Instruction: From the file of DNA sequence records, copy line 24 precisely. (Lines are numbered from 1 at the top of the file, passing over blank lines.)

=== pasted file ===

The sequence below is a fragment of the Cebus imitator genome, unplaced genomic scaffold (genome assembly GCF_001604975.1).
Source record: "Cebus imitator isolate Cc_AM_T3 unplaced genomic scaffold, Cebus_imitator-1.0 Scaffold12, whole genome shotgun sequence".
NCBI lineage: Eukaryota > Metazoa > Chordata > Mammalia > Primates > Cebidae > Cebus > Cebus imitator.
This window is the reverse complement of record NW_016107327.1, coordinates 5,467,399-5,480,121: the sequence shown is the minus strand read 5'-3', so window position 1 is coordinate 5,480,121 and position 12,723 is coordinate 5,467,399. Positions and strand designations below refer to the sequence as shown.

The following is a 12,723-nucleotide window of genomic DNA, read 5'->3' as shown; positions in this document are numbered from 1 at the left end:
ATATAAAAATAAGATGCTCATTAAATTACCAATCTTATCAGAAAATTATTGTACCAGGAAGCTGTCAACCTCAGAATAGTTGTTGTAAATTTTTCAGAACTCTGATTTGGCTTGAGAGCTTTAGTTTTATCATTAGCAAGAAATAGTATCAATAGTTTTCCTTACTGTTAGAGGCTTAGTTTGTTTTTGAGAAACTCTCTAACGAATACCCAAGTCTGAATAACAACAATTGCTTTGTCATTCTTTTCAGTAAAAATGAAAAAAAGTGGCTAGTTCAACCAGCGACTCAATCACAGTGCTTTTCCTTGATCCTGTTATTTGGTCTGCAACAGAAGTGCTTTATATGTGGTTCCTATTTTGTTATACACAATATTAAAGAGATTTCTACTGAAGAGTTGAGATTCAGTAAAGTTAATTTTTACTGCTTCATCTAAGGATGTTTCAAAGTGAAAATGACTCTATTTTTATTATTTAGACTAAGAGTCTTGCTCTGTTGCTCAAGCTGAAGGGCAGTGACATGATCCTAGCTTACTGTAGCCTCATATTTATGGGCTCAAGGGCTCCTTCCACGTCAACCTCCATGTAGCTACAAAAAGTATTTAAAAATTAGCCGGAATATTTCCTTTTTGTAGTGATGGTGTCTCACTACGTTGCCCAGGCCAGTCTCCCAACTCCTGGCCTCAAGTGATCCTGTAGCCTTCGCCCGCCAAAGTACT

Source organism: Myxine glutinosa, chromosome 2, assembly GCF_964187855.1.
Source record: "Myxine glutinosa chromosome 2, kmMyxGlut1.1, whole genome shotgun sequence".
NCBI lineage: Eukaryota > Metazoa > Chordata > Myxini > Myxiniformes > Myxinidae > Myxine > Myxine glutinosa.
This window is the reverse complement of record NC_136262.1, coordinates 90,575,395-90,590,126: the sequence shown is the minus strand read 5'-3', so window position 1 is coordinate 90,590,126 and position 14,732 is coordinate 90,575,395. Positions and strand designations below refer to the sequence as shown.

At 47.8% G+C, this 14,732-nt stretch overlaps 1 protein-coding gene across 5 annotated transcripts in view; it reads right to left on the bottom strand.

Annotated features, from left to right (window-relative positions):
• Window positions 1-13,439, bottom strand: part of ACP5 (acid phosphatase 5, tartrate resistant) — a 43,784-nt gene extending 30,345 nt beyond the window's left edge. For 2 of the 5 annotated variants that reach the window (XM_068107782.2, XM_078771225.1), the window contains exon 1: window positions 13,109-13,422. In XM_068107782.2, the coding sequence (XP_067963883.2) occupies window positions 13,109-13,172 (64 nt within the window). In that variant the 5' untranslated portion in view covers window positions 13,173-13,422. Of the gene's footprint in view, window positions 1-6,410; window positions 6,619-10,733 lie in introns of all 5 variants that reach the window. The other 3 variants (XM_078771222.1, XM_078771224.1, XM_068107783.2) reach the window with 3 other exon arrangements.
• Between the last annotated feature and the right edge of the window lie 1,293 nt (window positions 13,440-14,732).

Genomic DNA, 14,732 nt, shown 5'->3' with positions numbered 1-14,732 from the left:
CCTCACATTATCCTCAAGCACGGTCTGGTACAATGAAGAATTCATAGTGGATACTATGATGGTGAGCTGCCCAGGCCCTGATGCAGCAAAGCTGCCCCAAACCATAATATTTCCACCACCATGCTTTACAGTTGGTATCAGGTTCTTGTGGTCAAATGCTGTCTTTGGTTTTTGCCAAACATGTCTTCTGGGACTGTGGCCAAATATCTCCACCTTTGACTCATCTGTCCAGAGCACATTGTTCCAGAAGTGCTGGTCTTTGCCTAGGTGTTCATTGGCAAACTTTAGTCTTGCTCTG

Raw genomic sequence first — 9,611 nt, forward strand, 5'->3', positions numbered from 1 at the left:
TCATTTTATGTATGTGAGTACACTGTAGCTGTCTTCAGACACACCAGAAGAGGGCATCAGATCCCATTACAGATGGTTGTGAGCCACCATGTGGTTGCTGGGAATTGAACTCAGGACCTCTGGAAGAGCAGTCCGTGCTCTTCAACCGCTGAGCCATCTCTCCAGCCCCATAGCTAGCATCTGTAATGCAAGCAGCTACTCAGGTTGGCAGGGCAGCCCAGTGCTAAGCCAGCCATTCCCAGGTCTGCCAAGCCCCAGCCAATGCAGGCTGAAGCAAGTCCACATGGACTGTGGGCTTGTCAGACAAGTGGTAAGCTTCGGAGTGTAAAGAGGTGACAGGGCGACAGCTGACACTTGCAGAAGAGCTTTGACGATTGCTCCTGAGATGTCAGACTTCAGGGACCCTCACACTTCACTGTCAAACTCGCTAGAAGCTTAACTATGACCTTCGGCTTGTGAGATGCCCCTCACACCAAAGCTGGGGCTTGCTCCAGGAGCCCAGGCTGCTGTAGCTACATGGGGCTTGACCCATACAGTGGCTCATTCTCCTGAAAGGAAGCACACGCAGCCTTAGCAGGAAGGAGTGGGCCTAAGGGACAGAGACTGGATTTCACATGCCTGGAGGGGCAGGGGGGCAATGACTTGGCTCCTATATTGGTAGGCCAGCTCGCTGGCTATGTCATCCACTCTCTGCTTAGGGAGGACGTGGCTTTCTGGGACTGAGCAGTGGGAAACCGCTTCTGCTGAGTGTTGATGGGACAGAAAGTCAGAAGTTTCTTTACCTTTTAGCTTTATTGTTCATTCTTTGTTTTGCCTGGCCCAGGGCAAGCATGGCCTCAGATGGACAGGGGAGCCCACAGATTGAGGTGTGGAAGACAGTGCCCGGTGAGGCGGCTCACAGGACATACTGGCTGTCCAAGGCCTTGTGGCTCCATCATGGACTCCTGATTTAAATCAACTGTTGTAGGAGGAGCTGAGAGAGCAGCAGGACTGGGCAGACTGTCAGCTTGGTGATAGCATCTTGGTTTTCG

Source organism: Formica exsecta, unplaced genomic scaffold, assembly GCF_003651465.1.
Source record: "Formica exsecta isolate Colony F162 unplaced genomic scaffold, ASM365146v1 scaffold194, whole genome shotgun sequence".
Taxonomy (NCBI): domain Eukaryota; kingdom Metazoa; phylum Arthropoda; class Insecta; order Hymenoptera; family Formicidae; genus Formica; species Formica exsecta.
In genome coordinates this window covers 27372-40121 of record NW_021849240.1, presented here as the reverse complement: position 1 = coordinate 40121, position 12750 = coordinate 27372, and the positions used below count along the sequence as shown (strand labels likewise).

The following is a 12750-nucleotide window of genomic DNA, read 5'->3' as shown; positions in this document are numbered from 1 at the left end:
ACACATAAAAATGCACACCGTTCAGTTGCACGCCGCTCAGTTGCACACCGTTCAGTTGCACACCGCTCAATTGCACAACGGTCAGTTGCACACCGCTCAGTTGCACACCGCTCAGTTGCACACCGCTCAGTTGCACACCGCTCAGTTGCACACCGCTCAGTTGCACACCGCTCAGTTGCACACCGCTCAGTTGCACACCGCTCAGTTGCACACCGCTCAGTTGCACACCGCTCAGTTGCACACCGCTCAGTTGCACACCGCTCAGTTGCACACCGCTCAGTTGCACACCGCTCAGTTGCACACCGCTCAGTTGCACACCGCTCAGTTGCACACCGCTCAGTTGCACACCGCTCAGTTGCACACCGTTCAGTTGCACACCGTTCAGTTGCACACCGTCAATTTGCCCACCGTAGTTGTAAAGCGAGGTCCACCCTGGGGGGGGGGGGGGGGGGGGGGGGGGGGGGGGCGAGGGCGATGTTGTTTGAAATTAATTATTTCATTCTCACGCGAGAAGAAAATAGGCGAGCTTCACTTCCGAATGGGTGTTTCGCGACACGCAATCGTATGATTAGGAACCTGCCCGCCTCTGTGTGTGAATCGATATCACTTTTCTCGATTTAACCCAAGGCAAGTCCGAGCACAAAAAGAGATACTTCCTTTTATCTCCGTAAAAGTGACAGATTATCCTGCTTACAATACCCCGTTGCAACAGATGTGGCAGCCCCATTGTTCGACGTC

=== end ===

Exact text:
ACACATAAAAATGCACACCGTTCAGTTGCACGCCGCTCAGTTGCACACCGTTCAGTTGCACACCGCTCAATTGCACAACGGTCAGTTGCACACCGCTCAGTTGCACACCGCTCAGTTGCACACCGCTCAGTTGCACACCGCTCAGTTGCACACCGCTCAGTTGCACACCGCTCAGTTGCACACCGCTCAGTTGCACACCGCTCAGTTGCACACCGCTCAGTTGCACACCGCTCAGTTGCACACCGCTCAGTTGCACACCGCTCAGTTGCACACCGCTCAGTTGCACACCGCTCAGTTGCACACCGCTCAGTTGCACACCGCTCAGTTGCACACCGCTCAGTTGCACACCGCTCAGTTGCACACCGTTCAGTTGCACACCGTTCAGTTGCACACCGTCAATTTGCCCACCGTAGTTGTAAAGCGAGGTCCACCCTGGGGGGGGGGGGGGGGGGGGGGGGGGGGGGGGCGAGGGCGATGTTGTTTGAAATTAATTATTTCATTCTCACGCGAGAAGAAAATAGGCGAGCTTCACTTCCGAATGGGTGTTTCGCGACACGCAATCGTATGATTAGGAACCTGCCCGCCTCTGTGTGTGAATCGATATCACTTTTCTCGATTTAACCCAAGGCAAGTCCGAGCACAAAAAGAGATACTTCCTTTTATCTCCGTAAAAGTGACAGATTATCCTGCTTACAATACCCCGTTGCAACAGATGTGGCAGCCCCATTGTTCGACGTC